The Mother of Invention Weekend; It Is a Truism That Birmingham Was Founded upon Ideas. from Lawn Tennis to Coinage, the Ingenuity of Birmingham People Has Changed the World. Next Month Birmingham Book Festival, in Conjunction with Citigate Communications, Will Be Looking for Birmingham's Most Inspirational Idea. Here, Jo Ind Outlines Ten of the Best

The Birmingham Post (England), September 20, 2003 | Go to article overview

The Mother of Invention Weekend; It Is a Truism That Birmingham Was Founded upon Ideas. from Lawn Tennis to Coinage, the Ingenuity of Birmingham People Has Changed the World. Next Month Birmingham Book Festival, in Conjunction with Citigate Communications, Will Be Looking for Birmingham's Most Inspirational Idea. Here, Jo Ind Outlines Ten of the Best


Byline: Jo Ind

X-rays

The first time an X-ray was taken for medical purposes was in the Queen's Hospital in Birmingham.

X-rays had been discovered before, by Wilhelm Conrad Roentgen in his laboratory at the University of Wurzburg in Bavaria on November 8 1895, but it took a Moseley GP to turn the discovery into a technique that could be used in patient care.

As well as being a GP, John HallEdwards, was an amateur photographer and he was quick to test the technique. He asked Queen's Hospital for a suitable candidate.

Hall-Edwards used the X-ray to locate a surgical needle left in the patient after an operation. This was the first diagnostic use of X-rays in Britain. When the Boer War broke out, he went to the front line and was the first person to use X-rays in a military setting to diagnose fractures and look for bullets.

He made the equipment himself and X-rayed about 2,000 soldiers after they were wounded.

Before Hall-Edward's pioneering radiology, fractures went undetected and scans which can now be used to detect cancer and other diseases simply didn't exist.

The doctor also contributed to an understanding of radiation. He lost both his hands as a result of his work, although after his limbs were amputated he X-rayed them to discover more about the impact of the waves. The hands he lost survive in the University of Birmingham Medical School.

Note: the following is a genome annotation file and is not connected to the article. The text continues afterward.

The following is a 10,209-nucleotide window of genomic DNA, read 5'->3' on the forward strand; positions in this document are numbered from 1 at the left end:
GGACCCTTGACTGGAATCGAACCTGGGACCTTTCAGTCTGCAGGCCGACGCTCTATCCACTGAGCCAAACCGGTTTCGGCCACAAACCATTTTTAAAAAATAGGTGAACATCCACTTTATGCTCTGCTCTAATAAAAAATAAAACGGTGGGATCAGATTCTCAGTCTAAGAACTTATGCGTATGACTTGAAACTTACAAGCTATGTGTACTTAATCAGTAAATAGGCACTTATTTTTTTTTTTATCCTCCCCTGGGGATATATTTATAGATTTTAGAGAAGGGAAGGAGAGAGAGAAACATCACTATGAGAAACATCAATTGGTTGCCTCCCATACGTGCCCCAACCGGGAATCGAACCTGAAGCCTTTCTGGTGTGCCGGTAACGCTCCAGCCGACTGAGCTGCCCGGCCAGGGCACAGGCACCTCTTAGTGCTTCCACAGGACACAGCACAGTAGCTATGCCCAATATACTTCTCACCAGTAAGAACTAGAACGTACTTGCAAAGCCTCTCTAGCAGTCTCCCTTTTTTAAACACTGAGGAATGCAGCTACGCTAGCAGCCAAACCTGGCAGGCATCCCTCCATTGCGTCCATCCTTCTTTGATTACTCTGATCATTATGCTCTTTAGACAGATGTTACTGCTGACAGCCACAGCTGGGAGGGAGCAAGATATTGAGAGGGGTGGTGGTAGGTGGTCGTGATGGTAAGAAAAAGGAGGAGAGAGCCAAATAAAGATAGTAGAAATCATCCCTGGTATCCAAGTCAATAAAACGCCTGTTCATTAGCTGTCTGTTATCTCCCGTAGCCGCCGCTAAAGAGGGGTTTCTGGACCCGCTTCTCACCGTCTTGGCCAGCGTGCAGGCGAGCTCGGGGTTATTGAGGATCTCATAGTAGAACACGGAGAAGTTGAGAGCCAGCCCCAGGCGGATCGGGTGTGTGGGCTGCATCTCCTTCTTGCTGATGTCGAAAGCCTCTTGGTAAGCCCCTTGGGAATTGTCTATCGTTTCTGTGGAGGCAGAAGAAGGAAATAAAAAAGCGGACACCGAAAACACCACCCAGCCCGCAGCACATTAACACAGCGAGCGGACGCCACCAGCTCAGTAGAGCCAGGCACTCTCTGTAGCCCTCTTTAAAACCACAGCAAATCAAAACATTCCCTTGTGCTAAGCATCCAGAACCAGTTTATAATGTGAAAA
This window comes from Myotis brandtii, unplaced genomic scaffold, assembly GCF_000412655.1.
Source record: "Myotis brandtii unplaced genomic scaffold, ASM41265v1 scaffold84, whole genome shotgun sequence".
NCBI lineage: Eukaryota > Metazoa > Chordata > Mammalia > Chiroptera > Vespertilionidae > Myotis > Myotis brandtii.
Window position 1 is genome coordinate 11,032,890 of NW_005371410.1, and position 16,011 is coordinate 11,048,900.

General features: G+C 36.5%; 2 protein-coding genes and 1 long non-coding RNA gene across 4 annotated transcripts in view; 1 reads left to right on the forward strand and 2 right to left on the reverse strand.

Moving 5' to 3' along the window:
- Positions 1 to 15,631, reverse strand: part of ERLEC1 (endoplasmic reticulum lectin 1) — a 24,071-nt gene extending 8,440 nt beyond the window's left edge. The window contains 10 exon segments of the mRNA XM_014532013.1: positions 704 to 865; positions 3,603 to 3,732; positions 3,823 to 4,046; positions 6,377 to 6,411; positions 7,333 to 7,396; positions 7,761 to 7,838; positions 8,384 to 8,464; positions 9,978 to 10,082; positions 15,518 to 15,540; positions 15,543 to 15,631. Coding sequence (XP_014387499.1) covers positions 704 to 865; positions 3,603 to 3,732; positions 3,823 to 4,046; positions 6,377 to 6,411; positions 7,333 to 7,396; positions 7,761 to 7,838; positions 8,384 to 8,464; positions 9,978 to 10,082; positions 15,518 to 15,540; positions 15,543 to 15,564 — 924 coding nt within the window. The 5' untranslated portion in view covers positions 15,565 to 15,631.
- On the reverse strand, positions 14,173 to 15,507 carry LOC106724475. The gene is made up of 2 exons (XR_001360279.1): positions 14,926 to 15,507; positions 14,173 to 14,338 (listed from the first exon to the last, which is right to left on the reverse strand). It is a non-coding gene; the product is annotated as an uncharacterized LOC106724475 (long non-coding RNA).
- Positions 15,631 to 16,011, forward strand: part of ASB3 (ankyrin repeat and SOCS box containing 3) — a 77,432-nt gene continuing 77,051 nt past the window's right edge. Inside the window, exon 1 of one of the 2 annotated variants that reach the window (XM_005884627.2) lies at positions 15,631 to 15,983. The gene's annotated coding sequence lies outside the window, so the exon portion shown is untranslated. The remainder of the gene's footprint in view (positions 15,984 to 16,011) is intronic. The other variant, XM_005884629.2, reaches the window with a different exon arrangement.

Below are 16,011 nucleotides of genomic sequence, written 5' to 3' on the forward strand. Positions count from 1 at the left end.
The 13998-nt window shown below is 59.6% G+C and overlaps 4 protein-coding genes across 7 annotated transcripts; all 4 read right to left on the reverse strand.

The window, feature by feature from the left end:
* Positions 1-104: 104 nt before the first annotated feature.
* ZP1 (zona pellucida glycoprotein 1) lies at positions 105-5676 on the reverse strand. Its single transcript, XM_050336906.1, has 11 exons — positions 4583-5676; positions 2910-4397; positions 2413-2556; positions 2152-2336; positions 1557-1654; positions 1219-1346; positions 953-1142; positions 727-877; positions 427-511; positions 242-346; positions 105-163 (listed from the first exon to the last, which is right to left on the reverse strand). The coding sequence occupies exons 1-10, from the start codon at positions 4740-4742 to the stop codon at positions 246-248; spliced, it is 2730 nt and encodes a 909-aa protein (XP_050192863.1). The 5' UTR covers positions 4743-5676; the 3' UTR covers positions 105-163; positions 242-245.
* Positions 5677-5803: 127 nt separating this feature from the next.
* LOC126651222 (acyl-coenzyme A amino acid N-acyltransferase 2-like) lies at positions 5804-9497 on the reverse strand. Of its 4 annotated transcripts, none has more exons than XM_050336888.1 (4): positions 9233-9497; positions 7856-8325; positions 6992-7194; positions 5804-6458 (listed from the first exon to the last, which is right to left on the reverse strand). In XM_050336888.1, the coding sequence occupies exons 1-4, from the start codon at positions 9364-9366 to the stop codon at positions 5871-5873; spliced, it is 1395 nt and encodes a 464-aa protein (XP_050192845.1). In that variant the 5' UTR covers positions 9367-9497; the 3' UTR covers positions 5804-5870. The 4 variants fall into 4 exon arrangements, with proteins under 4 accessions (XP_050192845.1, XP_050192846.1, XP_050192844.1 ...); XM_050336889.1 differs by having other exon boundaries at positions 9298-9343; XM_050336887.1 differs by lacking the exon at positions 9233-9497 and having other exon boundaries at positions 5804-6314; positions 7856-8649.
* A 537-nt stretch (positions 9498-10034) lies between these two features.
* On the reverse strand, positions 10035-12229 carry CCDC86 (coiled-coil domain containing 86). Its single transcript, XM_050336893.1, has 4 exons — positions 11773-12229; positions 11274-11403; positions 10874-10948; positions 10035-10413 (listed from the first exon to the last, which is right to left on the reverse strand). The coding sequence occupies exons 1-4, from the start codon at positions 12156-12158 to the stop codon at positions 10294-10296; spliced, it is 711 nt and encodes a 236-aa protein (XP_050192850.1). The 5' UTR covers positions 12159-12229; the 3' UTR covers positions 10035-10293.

Lawn tennis

Every year at Wimbledon some commentator will describe Britain as the home of lawn tennis.

To be strictly accurate, they would have to say the game came from a garden in Ampton Road, Edgbaston.

Tennis has a long and complicated history, so it is true to say its creation was entirely down to an ingenious Brummie.

There were games involving a ball and racquet played for centuries before, not least during the ancient civilisations of Greece and Rome.

In France, during the eleventh century, there was a sport, called tenez -meaning 'take it' or 'play' which was played indoors or in courtyards and involved players hitting a hair-filled cloth bag to and fro.

It became known as real tennis in Britain, or royal tennis or court tennis in other parts of the world.

But it was in 1858 that a Birmingham solicitor by the name of Harry Gem had the idea which was to form the basis of lawn tennis.

He was experimenting with the game in his Edgbaston garden with his friend Batista Pereira, a Spanish merchant with offices in Great Charles Street in central Birmingham, when he had the idea of transferring what were then the dimensions of the real tennis court to his lawn.

After both men moved to Leamington Spa in 1872 they began playing the game together with two doctors from the Warneford Hospital on the lawn behind the Manor House Hotel. Two years later, they formed the Leamington Tennis Club, setting out the rules which form the basis of the modern game.

The first Wimbledon championships began three years later when the All England Croquet Club decided to hold the First Gentlemen's Singles Championships.

Pneumatic tyre

If the wheel was man's greatest invention, then the pneumatic tyre, must come a close second.

Tyres as we know them were invented by John Dunlop, in 1888, after watching his son ride a tricycle.

At the time, tyres were made of solid rubber, which was very uncomfortable when riding a bike over cobbled ground. Dunlop thought there must be a solution to the problem, and so he wrapped the wheels in thin rubber sheets, glued them together and inflated them with a football pump for a cushioning effect.

This was the first pneumatic tyre. He patented the idea, giving his fledgling Dunlop tyre company a head start over automotive competitors.

He lived in Ireland at the time, but it was in Birmingham that the manufacturing of the tyre came into its own. …

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The Mother of Invention Weekend; It Is a Truism That Birmingham Was Founded upon Ideas. from Lawn Tennis to Coinage, the Ingenuity of Birmingham People Has Changed the World. Next Month Birmingham Book Festival, in Conjunction with Citigate Communications, Will Be Looking for Birmingham's Most Inspirational Idea. Here, Jo Ind Outlines Ten of the Best
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